|NEW YORK – Billboards in Times Square illuminated to honor her
Billboards in Times Square are illuminated in blue during a lighting ceremony in honor of Mother Teresa’s 100th birthday, Thursday, Aug. 26, 2010, in New York. (AP Photo/Diane Bondareff)
|NEW YORK – Crowd outside of Empire State Building
People attend a rally led by the Catholic League outside the Empire State Building in New York, Thursday, Aug. 26, 2010, to protest the decision by the building owners to not light the top in blue and white to honor the 100th birthday of Mother Teresa. (AP Photo/Diane Bondareff)
|Pope Benedict remembered Mother Teresa|
|U.S. Postal Service honors Mother Teresa with a commemorative stamp
“The stamp — set to be released on Aug. 26, which would have been Mother Teresa’s 100th birthday — will recognize the 1979 Nobel Peace Prize winner for her humanitarian work, the Postal Service announced last month.”
“Noted for her compassion toward the poor and suffering, Mother Teresa, a diminutive Roman Catholic nun and honorary U.S. citizen, served the sick and destitute of India and the world for nearly 50 years,” the Postal Service said in a press release. “Her humility and compassion, as well as her respect for the innate worth and dignity of humankind, inspired people of all ages and backgrounds to work on behalf of the world’s poorest populations.”
Atheist Group Blasts Postal Service for Mother Teresa Stamp, but USPS defends it: “Postal Service spokesman Roy Betts expressed surprise at the protest, given the long list of previous honorees with strong religious backgrounds, including Malcolm X, the former chief spokesman for the Nation of Islam, and the Rev. Dr. Martin Luther King Jr., a Baptist minister and co-founder of the Southern Christian Leadership Conference.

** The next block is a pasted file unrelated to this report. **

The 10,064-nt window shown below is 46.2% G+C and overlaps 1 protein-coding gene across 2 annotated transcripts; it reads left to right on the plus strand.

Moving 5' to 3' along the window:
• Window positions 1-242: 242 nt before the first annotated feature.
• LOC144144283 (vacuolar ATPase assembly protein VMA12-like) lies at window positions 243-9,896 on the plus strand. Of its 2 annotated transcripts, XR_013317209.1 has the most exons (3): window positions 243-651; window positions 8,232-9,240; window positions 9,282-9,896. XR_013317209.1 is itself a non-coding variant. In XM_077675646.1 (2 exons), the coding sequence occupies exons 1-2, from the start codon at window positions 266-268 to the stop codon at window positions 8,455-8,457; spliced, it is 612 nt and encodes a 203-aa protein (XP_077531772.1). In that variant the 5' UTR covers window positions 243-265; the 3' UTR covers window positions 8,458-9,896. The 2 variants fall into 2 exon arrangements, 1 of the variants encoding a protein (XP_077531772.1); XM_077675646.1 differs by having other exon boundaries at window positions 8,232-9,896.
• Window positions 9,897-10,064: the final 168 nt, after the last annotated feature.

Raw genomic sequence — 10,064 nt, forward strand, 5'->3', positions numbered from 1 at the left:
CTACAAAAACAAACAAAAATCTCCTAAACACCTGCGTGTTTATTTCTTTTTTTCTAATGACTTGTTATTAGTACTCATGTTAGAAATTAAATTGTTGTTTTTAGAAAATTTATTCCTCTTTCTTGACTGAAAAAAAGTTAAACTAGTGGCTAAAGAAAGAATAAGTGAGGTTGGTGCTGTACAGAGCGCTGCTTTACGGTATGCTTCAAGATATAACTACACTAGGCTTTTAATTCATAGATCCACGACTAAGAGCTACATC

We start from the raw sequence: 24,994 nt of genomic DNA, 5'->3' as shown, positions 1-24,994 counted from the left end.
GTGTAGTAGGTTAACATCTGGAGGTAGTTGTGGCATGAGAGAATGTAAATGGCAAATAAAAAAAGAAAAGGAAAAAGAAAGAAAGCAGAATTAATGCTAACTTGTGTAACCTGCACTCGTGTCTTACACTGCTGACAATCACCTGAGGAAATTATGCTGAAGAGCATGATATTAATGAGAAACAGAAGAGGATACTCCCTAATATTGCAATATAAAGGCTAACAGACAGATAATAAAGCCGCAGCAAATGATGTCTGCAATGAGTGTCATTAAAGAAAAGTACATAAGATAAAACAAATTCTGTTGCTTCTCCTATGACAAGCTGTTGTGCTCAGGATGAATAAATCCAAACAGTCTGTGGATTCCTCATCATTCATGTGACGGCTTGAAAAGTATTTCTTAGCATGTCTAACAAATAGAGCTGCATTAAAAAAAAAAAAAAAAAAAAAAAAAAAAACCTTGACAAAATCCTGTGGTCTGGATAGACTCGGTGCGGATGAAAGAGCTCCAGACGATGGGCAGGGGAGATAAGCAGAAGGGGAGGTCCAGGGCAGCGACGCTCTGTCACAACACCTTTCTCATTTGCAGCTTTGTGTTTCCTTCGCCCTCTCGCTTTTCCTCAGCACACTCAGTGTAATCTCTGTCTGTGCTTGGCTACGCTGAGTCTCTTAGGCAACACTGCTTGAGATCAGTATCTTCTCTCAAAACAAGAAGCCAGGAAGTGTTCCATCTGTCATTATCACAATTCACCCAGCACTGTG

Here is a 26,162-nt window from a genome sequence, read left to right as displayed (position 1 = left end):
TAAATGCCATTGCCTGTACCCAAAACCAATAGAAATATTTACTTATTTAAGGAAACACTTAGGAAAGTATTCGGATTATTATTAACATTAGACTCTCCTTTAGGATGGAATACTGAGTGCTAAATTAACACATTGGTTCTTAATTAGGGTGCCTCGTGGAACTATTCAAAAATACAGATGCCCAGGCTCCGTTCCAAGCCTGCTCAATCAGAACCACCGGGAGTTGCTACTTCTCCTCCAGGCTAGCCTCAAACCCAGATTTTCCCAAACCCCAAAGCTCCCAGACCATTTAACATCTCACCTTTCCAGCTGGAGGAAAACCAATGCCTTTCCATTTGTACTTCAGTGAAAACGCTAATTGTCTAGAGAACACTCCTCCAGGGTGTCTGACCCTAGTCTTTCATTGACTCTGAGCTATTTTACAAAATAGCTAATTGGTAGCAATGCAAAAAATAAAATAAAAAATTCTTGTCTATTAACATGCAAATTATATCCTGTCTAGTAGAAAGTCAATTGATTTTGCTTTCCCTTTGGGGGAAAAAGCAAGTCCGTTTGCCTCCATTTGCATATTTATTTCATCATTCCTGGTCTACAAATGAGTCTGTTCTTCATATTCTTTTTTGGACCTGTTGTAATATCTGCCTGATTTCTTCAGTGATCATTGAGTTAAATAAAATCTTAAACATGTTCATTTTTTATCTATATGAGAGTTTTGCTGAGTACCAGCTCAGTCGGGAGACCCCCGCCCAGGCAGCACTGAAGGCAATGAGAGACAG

“In fact we honored Father Flanagan in 1986 for his humanitarian work. This has nothing to do with religion or faith,” Betts told FoxNews.com.”
|CHRISTIANOPHOBIA: Refers to the phenomenon of Intolerance and Discrimination Against Christians, which is “the denial of equal rights of Christians and the social marginalization of Christians. The term “intolerance” refers to the social dimension, the term “discrimination“, to the legal.
Such intolerant and discriminatory behavior results from opposition to individual traits of the Christian faith or moral positions that are intrinsically part of the Christian faith, or from a negative categorical bias against Christians or Christianity as a whole. It leads to attacks on the social level (such as negative stereotyping or social exclusion), on the legal level (for example through a discriminatory law or a bias court verdict) and on the political level (exclusion from the public sphere; a resolution of a parliament; etc.).”